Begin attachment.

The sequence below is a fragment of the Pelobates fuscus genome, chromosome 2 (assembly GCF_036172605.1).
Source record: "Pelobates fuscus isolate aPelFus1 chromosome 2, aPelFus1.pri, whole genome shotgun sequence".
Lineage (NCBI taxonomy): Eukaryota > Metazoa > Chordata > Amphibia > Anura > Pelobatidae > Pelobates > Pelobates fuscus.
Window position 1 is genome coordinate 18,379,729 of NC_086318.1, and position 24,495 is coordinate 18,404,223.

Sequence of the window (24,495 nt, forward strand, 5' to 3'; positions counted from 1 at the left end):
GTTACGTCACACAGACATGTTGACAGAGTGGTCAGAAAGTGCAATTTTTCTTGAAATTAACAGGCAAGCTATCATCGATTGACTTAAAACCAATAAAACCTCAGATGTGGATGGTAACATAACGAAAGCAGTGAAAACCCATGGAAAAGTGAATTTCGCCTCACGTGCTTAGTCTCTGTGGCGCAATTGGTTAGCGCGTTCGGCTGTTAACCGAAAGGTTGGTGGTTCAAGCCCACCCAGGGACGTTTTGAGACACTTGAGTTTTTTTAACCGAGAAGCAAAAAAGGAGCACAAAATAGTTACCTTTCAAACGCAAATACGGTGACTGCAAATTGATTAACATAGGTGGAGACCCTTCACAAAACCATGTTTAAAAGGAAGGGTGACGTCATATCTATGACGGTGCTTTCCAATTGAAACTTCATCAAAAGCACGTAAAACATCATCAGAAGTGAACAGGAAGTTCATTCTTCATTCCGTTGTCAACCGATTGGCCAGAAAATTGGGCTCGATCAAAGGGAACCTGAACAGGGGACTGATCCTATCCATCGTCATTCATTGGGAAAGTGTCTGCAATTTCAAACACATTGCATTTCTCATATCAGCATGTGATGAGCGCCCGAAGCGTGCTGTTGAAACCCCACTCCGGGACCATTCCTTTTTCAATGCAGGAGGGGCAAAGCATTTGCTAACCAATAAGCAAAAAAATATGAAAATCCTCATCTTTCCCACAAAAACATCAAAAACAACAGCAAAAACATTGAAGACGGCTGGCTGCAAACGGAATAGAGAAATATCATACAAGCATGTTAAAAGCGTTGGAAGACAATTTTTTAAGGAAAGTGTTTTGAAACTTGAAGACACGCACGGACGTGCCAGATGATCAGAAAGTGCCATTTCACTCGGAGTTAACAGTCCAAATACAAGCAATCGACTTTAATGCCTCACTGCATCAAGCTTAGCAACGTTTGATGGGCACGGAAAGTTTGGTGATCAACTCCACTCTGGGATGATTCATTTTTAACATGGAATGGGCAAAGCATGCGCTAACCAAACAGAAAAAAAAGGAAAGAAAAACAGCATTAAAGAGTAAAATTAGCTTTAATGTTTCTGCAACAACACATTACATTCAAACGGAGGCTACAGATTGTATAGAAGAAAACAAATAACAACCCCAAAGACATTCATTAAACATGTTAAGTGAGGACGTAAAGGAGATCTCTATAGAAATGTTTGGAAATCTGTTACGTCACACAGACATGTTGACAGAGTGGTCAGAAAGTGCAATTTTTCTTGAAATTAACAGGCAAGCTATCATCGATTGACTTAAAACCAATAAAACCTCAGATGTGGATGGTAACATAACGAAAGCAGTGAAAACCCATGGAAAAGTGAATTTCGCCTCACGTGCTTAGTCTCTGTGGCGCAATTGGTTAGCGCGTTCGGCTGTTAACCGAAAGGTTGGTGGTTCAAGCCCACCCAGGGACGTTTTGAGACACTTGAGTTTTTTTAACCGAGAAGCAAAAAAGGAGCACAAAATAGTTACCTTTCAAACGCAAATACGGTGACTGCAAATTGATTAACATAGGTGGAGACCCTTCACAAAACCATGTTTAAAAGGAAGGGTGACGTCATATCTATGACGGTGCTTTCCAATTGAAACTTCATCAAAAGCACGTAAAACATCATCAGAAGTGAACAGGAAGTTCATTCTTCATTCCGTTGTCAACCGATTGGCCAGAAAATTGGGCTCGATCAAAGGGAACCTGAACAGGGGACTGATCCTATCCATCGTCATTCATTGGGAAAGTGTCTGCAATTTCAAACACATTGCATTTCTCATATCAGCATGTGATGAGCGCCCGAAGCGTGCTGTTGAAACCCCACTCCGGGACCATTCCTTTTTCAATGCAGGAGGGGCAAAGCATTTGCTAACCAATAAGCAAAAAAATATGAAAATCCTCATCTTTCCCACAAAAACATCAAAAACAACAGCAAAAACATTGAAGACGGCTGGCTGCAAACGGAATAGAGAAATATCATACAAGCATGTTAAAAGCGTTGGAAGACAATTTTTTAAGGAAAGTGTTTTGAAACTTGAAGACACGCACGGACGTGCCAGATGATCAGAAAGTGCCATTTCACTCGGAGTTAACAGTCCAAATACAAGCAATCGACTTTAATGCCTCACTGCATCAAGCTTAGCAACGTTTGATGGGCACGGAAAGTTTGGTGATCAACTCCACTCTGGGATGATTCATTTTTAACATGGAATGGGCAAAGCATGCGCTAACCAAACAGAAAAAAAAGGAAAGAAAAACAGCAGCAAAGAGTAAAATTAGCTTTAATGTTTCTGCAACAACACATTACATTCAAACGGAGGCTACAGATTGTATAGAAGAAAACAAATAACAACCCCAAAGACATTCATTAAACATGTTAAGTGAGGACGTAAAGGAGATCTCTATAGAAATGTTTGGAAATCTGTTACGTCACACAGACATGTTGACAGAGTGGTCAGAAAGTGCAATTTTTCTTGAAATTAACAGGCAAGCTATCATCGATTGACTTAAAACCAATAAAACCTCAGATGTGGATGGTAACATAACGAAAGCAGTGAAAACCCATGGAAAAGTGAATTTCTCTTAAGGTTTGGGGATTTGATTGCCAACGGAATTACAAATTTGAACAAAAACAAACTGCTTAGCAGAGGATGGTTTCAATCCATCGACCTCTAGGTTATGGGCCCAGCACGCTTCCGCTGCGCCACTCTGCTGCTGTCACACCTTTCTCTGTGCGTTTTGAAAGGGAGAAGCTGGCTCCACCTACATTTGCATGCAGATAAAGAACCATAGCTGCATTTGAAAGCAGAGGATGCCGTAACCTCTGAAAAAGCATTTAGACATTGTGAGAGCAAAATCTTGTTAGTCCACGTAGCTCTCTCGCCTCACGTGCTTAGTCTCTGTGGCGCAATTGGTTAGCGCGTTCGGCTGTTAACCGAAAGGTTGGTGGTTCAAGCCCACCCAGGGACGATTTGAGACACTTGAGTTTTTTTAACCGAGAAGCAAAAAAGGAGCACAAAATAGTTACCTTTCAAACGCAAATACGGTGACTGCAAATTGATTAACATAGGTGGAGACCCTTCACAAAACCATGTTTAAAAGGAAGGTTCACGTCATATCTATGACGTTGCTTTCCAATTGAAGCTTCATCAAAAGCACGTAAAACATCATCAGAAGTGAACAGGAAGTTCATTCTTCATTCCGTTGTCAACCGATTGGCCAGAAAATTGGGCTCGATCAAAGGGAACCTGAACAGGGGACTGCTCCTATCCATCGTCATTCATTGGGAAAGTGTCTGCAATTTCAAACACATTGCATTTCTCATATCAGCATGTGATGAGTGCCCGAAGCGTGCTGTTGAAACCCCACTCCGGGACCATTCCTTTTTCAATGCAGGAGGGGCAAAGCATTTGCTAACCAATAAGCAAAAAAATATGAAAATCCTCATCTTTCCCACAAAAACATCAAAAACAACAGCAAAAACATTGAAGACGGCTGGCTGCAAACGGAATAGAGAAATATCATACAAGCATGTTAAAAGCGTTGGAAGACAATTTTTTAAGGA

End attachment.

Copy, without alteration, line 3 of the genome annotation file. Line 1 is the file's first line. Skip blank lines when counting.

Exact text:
Lineage (NCBI taxonomy): Eukaryota > Metazoa > Chordata > Amphibia > Anura > Pelobatidae > Pelobates > Pelobates fuscus.